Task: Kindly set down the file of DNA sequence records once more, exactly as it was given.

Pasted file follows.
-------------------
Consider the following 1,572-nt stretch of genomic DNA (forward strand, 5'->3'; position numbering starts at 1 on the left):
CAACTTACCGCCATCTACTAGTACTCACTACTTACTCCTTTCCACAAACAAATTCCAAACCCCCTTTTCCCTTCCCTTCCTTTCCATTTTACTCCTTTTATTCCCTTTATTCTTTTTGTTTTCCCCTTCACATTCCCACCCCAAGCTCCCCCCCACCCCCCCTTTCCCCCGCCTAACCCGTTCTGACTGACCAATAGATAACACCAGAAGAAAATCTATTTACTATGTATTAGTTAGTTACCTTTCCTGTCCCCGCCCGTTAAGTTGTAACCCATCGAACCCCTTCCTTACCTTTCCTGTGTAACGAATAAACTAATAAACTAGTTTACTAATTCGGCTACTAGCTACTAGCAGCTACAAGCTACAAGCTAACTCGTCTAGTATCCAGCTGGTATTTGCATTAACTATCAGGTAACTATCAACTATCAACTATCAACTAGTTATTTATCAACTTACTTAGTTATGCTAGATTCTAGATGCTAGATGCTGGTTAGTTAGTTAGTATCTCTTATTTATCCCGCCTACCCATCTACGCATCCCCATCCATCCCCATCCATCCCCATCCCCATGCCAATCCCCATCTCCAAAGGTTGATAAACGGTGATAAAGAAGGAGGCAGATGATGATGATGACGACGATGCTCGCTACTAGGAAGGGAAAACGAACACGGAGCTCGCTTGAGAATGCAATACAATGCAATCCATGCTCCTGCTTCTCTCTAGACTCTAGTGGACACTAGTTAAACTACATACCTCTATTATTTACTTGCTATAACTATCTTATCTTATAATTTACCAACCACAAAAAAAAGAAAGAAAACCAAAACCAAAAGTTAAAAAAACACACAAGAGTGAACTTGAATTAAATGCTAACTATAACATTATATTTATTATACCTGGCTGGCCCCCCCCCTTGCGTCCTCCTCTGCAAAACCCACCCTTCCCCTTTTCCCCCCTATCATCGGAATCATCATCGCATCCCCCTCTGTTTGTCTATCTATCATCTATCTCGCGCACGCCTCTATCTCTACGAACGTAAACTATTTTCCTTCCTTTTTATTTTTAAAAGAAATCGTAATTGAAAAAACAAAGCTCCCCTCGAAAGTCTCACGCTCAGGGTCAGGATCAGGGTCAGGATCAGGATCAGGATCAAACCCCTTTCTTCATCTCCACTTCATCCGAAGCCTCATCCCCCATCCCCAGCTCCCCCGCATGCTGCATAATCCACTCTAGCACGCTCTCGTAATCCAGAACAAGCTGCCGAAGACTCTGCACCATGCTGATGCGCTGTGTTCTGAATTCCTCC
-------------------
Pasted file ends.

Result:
Consider the following 1,572-nt stretch of genomic DNA (forward strand, 5'->3'; position numbering starts at 1 on the left):
CAACTTACCGCCATCTACTAGTACTCACTACTTACTCCTTTCCACAAACAAATTCCAAACCCCCTTTTCCCTTCCCTTCCTTTCCATTTTACTCCTTTTATTCCCTTTATTCTTTTTGTTTTCCCCTTCACATTCCCACCCCAAGCTCCCCCCCACCCCCCCTTTCCCCCGCCTAACCCGTTCTGACTGACCAATAGATAACACCAGAAGAAAATCTATTTACTATGTATTAGTTAGTTACCTTTCCTGTCCCCGCCCGTTAAGTTGTAACCCATCGAACCCCTTCCTTACCTTTCCTGTGTAACGAATAAACTAATAAACTAGTTTACTAATTCGGCTACTAGCTACTAGCAGCTACAAGCTACAAGCTAACTCGTCTAGTATCCAGCTGGTATTTGCATTAACTATCAGGTAACTATCAACTATCAACTATCAACTAGTTATTTATCAACTTACTTAGTTATGCTAGATTCTAGATGCTAGATGCTGGTTAGTTAGTTAGTATCTCTTATTTATCCCGCCTACCCATCTACGCATCCCCATCCATCCCCATCCATCCCCATCCCCATGCCAATCCCCATCTCCAAAGGTTGATAAACGGTGATAAAGAAGGAGGCAGATGATGATGATGACGACGATGCTCGCTACTAGGAAGGGAAAACGAACACGGAGCTCGCTTGAGAATGCAATACAATGCAATCCATGCTCCTGCTTCTCTCTAGACTCTAGTGGACACTAGTTAAACTACATACCTCTATTATTTACTTGCTATAACTATCTTATCTTATAATTTACCAACCACAAAAAAAAGAAAGAAAACCAAAACCAAAAGTTAAAAAAACACACAAGAGTGAACTTGAATTAAATGCTAACTATAACATTATATTTATTATACCTGGCTGGCCCCCCCCCTTGCGTCCTCCTCTGCAAAACCCACCCTTCCCCTTTTCCCCCCTATCATCGGAATCATCATCGCATCCCCCTCTGTTTGTCTATCTATCATCTATCTCGCGCACGCCTCTATCTCTACGAACGTAAACTATTTTCCTTCCTTTTTATTTTTAAAAGAAATCGTAATTGAAAAAACAAAGCTCCCCTCGAAAGTCTCACGCTCAGGGTCAGGATCAGGGTCAGGATCAGGATCAGGATCAAACCCCTTTCTTCATCTCCACTTCATCCGAAGCCTCATCCCCCATCCCCAGCTCCCCCGCATGCTGCATAATCCACTCTAGCACGCTCTCGTAATCCAGAACAAGCTGCCGAAGACTCTGCACCATGCTGATGCGCTGTGTTCTGAATTCCTCC